Large population not enough to attract global manufacturing companies to India
Eighty percent of the population are poor and cannot consume products made by global manufacturers. It is not enough to have three ‘D’s, as the Prime Minister seems to believe
“We saw how a new world order was formed after World War II. Something similar will happen post-Covid-19,” “This time, India will ride the bus of manufacturing and integrating into global supply chains. We have specific advantages in the form of democracy, demography, and demand” Prime Minister Narendra Modi said in an interview to Economic Times, last month.
But two D's out of the "3 D's" are no more bankable assets for India. Demography will be an asset, only when the youth have jobs. With unemployment at historic highs, demography is turning into a wasted asset.
With India expected to post a negative GDP growth this year, the sagging domestic demand cannot drive a manufacturing boom. Out of India’s 1.3 billion population, 80 crore are poor or lower-middle income people who will not be consumers for pricey goods and services of US companies.
Global manufacturing companies do not enter a country just because it has a large population. The population needs to have sufficient purchasing power to consume their products. Indian people have only a fifth of the purchasing power of their Chinese counterparts. India’s per capita income is only USD 2,104 whereas China’s per capita income was USD 10,261 in 2019. China is both a producing and consuming country. For example, China is the largest market in Asia and the third largest market in the world for Apple. The recent departure of Harley-Davidson from India indicates that Indians cannot afford US companies’ goods.
"The government in April reached out to more than 1,000 companies in the U.S. and through overseas missions to offer incentives for manufacturers seeking to move out of China, according to Indian officials who asked not to be identified, citing rules on speaking with the media.
India is prioritizing medical equipment suppliers, food processing units, textiles, leather and auto part makers among more than 550 products covered in the discussions, they said " Economic Times published a glowing story in May.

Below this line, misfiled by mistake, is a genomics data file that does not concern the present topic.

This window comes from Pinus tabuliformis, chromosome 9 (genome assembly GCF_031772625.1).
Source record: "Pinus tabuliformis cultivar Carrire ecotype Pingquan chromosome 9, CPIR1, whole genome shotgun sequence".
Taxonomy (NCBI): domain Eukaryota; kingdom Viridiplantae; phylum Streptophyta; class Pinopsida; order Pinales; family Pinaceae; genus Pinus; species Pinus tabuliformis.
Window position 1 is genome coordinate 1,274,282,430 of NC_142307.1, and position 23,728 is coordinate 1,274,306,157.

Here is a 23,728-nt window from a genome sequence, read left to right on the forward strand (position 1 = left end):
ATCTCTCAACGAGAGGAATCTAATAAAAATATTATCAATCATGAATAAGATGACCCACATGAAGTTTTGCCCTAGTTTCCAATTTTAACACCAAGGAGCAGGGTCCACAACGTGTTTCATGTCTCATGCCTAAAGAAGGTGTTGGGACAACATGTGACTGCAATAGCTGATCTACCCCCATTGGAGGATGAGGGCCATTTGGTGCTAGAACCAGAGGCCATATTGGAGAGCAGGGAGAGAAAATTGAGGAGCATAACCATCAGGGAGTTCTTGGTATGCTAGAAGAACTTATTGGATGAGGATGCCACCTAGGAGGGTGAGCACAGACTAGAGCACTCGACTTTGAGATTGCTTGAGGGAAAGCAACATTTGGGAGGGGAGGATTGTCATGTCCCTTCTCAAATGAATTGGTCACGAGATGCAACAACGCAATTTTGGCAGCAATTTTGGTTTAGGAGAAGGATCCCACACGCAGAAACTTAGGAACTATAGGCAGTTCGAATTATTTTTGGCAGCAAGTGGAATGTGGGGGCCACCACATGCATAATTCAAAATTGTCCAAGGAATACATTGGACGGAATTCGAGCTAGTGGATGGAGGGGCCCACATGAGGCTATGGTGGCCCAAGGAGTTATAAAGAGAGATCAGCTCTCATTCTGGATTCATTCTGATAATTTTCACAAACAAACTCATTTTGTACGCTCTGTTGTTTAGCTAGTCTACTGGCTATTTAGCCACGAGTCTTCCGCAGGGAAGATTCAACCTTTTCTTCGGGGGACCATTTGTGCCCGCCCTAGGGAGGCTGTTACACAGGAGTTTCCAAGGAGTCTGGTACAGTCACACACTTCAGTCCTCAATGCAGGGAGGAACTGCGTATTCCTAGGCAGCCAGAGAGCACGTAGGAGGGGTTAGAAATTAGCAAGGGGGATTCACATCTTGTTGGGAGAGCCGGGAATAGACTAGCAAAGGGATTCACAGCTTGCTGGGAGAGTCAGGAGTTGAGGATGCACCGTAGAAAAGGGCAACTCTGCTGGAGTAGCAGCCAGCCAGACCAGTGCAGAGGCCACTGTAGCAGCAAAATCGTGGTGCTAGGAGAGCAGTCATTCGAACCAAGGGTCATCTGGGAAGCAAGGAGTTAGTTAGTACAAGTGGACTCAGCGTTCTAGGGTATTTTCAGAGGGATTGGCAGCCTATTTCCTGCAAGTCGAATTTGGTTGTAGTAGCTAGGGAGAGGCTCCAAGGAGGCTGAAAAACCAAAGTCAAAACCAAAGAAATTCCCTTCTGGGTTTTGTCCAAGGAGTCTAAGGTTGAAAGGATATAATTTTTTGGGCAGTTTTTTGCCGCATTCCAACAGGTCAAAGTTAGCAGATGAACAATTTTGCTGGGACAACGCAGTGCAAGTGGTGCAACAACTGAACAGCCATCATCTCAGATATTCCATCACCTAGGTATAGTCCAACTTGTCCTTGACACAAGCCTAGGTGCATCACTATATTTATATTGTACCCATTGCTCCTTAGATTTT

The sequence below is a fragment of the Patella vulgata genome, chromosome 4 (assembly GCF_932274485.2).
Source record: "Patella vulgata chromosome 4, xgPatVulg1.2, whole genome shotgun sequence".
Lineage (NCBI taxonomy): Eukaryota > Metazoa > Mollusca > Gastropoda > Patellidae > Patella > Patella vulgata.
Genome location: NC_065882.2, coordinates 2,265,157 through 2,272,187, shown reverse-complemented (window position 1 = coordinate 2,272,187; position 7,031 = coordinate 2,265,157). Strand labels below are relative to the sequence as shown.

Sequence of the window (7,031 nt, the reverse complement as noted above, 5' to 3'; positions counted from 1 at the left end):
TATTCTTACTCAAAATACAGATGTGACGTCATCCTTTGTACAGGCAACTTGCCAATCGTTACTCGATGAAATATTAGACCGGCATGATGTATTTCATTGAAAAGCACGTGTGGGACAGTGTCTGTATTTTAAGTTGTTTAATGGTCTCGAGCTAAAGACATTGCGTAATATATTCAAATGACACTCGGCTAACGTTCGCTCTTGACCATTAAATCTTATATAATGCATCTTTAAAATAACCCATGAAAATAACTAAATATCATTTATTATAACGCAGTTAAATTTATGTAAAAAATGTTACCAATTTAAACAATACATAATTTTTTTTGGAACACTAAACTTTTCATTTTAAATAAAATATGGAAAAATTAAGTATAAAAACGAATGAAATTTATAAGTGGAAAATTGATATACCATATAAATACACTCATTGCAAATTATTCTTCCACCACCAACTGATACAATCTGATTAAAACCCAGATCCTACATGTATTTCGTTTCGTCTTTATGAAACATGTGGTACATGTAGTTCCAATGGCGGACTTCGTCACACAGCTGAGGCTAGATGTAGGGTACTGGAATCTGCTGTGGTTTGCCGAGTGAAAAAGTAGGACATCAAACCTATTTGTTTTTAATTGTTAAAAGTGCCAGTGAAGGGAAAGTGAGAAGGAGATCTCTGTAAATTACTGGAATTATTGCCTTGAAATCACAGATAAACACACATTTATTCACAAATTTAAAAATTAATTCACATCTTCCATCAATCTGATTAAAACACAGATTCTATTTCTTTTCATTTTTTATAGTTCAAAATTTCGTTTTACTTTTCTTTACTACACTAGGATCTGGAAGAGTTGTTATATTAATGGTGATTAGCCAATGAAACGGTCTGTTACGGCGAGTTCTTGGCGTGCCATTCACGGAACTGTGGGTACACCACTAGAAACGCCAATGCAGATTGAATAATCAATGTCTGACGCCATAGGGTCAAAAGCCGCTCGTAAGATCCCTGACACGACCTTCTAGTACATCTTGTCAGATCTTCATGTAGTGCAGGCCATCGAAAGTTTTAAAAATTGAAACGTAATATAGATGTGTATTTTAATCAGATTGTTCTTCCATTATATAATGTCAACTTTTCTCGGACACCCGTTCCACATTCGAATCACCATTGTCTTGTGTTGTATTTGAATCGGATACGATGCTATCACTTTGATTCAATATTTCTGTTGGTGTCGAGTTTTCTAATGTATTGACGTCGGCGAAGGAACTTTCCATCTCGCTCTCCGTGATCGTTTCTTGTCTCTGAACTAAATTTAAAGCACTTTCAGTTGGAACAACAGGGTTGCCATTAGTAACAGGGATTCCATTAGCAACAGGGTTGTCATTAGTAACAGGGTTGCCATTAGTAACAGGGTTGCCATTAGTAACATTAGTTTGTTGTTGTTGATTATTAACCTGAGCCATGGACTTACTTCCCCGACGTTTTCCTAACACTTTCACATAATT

Indian media was full of pomp and pride in April/ May about 1,000 US manufacturing companies that would be relocating from China to India amid the pandemic. US President Donald Trump’s move to blame China for its handling of the Covid-19 outbreak, which killed more than 1.3 million people worldwide, was expected to worsen global trade ties as companies and governments move resources out of the world’s second-largest economy to diversify supply chains.
But contrary to the media hype, a very small number of companies have actually entered India to date. First, not as many American companies moved their manufacturing plants out of China as both American and Indian strategists had estimated. Second, those companies that did leave China did not relocate to India.
“There are opportunities for India to try to gain a place in global supply chains, but this will require serious investments in infrastructure and governance,” said Paul Staniland, an associate professor at the University of Chicago. “My read is that the network, if it pans out, will look to India and Vietnam to replace China in the global supply chain network,” said Derek Grossman, researcher at the Washington-based RAND Corporation who held positions in the U.S. Intelligence Community for more than a decade. "But perhaps the U.S. has high hopes that India and Vietnam can quickly ramp up to at least equal Chinese capacity” he added.
In retrospect, it seems that India could not ramp up the manufacturing eco-system quickly enough to lure the US companies to relocate from China to India. The main reasons for global manufacturing companies for not relocating to India, analysts believe, include certain non-economic and governance-related factors prevalent in India and lack of skilled manpower.
Doing business in India is much more cumbersome than in China, because of red tape and lengthy formalities. Acquiring basic amenities required for manufacturing like land, water and electricity is not as easy as in other countries. India has less efficient infrastructure such as highway and rail networks, compared to China. India’s tax regime keeps changing and more compliance- oriented. India's labour force is not as skilled and productive as Chinese workforce.
As former US Assistant Secretary of State and President of the U.S -India Business Council (USIBC), Nisha Desai Biswal has pointed out, India needs to provide more incentives to US companies such as tax exemptions, ease of doing business, stabilizing the currency, and expanding consumer demand by rapid economic growth to become a global manufacturing hub. It takes more than hype and PR stunts to attract global manufacturing companies to relocate to India.